- When I was training for my first half-marathon (which was the Seawheeze!), I followed Lululemon’s 14-week training guide. What I preferred most about this training plan was that it emphasized running for time versus running for distance in the first few weeks of training. Running for time (e.g. running for 20 minutes) meant that I could focus on my endurance and lasting the entire run rather than achieving a goal distance. For me, seeing a number (e.g. running 10km) made me nervous, especially since I had never run such a long distance before!
Training Plans for Intermediate Runners
If you have already ran a half-marathon before, and you have the goal of beating your previous time, this 12-week training guide may be right for you. Runners should be running 30 to 60 minutes a day, 4 to 5 days a week before starting this plan
A tool that can help set a realistic and achievable running time goal is a race time predictor. It allows you to input previous race times of varying running distances, and shows the approximate time it takes to complete your goal distance.
Training Plans for Advanced Runners
Already a seasoned runner? If you are trying to set and run a new personal record, this 12-week training guide may be right for you. Runners should be running approximately 5 days per week, and be comfortable running 12km or more during one session before starting this plan.
What to Eat Before and After a Run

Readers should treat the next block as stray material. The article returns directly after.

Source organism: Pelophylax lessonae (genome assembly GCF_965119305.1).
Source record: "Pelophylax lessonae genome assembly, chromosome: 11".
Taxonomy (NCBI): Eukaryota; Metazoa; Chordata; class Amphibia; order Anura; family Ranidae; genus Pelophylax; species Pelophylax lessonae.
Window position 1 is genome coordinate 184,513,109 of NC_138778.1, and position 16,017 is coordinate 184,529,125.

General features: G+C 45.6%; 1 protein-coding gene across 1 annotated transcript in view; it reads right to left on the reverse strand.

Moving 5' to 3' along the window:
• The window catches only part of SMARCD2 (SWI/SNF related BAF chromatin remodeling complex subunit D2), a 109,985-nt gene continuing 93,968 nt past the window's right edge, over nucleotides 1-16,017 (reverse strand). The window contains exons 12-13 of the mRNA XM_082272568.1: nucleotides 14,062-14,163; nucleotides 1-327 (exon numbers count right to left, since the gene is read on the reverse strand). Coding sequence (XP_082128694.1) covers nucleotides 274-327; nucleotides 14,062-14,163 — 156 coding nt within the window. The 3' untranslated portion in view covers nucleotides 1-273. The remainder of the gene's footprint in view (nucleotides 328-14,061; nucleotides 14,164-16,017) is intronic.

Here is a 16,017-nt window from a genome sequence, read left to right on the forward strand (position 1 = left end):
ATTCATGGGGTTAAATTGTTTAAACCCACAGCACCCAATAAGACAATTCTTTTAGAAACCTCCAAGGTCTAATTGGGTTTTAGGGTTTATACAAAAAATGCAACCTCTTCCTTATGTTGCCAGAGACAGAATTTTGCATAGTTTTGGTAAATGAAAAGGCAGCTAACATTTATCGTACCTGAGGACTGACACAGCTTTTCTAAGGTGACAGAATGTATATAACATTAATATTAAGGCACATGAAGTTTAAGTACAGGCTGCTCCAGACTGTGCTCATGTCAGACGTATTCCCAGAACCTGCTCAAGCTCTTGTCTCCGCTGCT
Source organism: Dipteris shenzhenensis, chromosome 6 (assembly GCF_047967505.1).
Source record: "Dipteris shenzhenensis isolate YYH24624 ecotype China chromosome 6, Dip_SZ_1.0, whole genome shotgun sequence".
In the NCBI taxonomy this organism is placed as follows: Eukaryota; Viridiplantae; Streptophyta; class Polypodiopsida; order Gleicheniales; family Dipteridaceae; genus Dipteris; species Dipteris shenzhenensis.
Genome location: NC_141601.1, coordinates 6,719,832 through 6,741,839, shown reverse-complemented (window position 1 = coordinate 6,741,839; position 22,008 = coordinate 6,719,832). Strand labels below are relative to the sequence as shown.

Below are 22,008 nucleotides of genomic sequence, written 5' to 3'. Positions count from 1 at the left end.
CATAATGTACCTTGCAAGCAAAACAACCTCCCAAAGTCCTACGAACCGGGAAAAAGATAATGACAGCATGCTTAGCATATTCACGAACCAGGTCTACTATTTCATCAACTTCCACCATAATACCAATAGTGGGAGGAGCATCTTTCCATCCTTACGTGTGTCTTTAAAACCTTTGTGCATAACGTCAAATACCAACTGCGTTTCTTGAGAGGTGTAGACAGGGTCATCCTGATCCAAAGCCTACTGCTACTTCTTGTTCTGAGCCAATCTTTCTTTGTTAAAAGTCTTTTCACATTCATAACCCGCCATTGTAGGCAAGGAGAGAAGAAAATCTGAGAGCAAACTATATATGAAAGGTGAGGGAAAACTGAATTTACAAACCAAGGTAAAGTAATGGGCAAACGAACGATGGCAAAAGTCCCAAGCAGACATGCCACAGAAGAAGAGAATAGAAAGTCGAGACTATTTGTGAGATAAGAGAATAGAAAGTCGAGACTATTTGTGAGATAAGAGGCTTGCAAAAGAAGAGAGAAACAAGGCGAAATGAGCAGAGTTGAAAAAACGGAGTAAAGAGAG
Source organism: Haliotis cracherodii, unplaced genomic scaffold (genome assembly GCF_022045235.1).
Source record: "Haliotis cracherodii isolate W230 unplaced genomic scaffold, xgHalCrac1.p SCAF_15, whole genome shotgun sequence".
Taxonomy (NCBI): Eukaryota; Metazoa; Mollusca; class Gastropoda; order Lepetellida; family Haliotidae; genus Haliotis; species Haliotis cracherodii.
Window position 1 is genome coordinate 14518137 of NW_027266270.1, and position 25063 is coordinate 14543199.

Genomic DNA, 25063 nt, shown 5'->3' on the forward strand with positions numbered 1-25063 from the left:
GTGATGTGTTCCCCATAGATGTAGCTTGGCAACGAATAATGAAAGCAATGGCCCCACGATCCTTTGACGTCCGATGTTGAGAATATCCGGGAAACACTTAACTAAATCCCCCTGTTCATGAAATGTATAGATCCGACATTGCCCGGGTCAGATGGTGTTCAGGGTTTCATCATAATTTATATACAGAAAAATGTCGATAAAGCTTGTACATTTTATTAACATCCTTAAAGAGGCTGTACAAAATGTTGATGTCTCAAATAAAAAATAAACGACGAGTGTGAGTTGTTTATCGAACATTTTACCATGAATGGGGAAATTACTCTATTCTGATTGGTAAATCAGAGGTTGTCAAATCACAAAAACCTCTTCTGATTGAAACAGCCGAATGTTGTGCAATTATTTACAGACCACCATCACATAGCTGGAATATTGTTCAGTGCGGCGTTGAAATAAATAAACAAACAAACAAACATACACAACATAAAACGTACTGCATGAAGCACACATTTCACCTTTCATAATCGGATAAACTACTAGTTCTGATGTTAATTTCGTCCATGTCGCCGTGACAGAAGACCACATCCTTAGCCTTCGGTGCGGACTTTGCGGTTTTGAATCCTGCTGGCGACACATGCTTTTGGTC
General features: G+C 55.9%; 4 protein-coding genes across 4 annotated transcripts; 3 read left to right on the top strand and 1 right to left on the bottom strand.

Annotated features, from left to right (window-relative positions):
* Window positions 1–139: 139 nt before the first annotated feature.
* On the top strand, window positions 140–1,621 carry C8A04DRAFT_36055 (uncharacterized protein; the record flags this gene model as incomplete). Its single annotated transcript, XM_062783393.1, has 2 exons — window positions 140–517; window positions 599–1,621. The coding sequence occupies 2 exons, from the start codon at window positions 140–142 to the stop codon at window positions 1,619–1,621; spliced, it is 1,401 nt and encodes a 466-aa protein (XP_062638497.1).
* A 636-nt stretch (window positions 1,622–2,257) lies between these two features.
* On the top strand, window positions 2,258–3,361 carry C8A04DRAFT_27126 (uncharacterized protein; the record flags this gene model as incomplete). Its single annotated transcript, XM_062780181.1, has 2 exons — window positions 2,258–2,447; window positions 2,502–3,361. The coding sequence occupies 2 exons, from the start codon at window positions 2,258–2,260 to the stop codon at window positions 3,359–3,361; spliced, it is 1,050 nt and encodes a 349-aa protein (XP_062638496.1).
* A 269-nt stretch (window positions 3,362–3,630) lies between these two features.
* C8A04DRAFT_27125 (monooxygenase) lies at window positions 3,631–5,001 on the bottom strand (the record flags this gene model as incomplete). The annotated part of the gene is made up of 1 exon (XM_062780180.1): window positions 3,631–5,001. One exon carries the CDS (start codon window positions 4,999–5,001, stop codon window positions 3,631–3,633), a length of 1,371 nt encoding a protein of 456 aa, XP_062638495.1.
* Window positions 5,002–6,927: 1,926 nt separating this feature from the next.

You have chosen a training plan that works with your schedule, preferences, and skill level. Another factor to consider is your nutrition before and after your training.
Before a Run
Timing when you eat before your run is just as important as the types of foods you decide to consume. This differs from person to person, as some individuals can start running 15-20 minutes after they eat, whereas others might take 1-2 hours before they feel comfortable enough to run. Individuals will have to experiment and find out what time increment works for them.
Experimenting and finding foods that sit well in your stomach are important as well, as it can provide knowledge into what foods you should or should not eat before your race day. In general, you should avoid foods that are fatty or high in fiber – these take longer to digest. Instead, foods that have a good combination of carbohydrates and protein can help you feel more full.